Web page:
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Learn active listening to animals

Dawn Armstrong
Lake Tahoe Humane Society and SPCA

Animals communicate with body parts. There are charts, books and workshops to teach the meaning of ear, lip, eye, tail, fur and feather signals. At the same time, career counselors and psychologists advise that up to 90 percent of human communication is through body language and they suggest success techniques. It would seem there could be a clear channel of communication between man and beast, especially companion animals. But that’s not the case. As animal language research advances and its cross species significance is recognized, the general public remains stuck with traditional ideas on human animal interaction, including pet needs and pet training.

Helping to change that, an HBO film recently aired about the life and work of Temple Grandin, a respected scientist who copes with her autism through identifying and understanding animal needs. Her books and television exposure reach out to a non-academic audience with solutions for enriched living with animals, be they livestock or companion pets. Grandin pushes herself to speak publicly, intent on a dual mission promoting humane animal husbandry and effective approaches to human autism. Two of her books, “Animals in Translation” and “Animals Make Us Human,” include practical tips for easing and enriching the relationship between the average pet and average pet owner.

The significance of learning to understand what our animals are communicating and how they do so is clear. Ongoing research in the fields of anthrozoology, the study of the relationships between humans and animals, and expanded discussions of the definitive 1984 book by Harvard biologist Edward O Wilson, “Biophilia: The Human Bond with Other Species,” demonstrate that positive human animal interaction is critical to sustainability and quality of life for all species. “The Biophilia Hypothesis” by S.R. Kellert and E.O. Wilson challenges: “No one who looks at the evidence can doubt that animals in hand improve the quality of modern human life …”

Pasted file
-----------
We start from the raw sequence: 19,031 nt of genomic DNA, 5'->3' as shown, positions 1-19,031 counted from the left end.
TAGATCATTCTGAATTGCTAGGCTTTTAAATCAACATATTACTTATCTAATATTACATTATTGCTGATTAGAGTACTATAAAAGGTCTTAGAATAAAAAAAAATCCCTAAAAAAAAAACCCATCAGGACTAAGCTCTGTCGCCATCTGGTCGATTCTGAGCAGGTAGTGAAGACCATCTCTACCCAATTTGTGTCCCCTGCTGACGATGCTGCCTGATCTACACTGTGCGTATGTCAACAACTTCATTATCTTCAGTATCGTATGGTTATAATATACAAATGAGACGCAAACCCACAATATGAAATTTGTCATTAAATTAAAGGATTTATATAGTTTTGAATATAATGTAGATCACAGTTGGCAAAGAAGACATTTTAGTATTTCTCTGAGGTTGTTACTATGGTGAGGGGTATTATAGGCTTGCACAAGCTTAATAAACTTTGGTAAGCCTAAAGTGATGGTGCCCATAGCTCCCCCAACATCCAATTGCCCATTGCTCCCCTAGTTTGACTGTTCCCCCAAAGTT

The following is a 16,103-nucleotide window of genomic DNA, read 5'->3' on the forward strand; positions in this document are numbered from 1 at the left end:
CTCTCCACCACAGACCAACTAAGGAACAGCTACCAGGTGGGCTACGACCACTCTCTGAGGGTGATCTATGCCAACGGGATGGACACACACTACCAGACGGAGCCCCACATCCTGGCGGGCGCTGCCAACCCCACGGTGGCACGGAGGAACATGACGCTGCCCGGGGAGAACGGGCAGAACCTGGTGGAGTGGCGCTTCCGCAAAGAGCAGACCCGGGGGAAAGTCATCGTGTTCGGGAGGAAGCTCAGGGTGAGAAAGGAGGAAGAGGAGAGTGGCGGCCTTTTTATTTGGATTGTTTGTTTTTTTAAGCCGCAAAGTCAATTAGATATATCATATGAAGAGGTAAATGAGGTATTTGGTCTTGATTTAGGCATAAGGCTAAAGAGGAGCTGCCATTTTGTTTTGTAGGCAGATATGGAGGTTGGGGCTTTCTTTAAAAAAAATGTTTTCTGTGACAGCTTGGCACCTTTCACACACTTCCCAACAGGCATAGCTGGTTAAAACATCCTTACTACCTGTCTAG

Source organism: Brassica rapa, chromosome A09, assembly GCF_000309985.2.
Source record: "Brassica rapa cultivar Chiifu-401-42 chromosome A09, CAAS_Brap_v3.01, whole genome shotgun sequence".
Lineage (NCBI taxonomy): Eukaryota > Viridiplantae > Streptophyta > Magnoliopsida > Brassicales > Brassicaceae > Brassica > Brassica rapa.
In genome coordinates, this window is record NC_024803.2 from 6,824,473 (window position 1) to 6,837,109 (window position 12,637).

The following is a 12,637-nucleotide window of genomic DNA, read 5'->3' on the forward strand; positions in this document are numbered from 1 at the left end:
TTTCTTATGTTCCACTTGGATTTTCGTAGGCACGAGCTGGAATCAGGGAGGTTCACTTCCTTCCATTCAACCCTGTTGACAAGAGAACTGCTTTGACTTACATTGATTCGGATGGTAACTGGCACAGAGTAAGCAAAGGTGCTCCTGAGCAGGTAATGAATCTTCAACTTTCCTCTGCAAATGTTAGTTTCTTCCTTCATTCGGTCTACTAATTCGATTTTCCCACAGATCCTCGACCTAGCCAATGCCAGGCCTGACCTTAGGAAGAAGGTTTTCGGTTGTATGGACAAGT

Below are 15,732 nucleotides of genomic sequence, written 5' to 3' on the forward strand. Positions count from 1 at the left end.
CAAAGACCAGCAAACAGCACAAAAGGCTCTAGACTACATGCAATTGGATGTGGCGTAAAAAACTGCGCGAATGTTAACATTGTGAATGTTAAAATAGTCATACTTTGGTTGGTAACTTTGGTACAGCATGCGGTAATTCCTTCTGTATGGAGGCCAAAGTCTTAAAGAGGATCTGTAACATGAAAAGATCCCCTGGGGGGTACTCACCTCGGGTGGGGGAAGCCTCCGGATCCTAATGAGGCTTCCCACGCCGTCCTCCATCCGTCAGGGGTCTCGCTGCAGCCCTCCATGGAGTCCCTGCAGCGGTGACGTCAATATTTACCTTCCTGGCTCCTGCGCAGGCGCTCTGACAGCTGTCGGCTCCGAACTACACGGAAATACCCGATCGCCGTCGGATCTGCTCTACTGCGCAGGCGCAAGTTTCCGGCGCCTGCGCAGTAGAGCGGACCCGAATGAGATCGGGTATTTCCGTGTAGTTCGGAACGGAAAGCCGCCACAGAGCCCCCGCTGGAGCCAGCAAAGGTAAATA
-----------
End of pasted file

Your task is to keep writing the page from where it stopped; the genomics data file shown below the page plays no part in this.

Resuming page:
There is confirmed evidence that companion animals elicit healthier social behavior from autistic children, can provide alerts for seizures and other human disorders, help overcome depression, and possess other, not fully understood communication capabilities which benefit humans. It’s been suggested with some seriousness that dogs might be trained to help baby boomers remember things when memory starts to decline, like observing and locating where the car keys were left.

“Oscar the Therapy Cat” and “Dewey the Library Cat” are true stories (both best selling books being made into movies) which document in nonscientific settings the extra senses companion animals may be able share with humans who are willing to listen. Oscar knows when someone is ready to die and “tells” the resident facility staff. Dewey changed attitudes in a small town in Iowa as he comforted not only his caregiver but also strangers in a public library who he recognized as in need.



Understanding animals creates harmony, safety and an enriched world for all living things. Beyond signal watching, active listening with pets reveals core shared emotions and the motivations which lead to bonded humane relationships. Ultimately, this leads to human wholeness achieved through interconnectedness, which is vital to preserve the biodiversity of our shared habitat, planet earth.

Provided by the Lake Tahoe Humane Society and Society for the Prevention of Cruelty to Animals to help “Keep Tahoe Kind.”

-Dawn Armstrong is the executive director of the Lake Tahoe Humane Society and SPCA.


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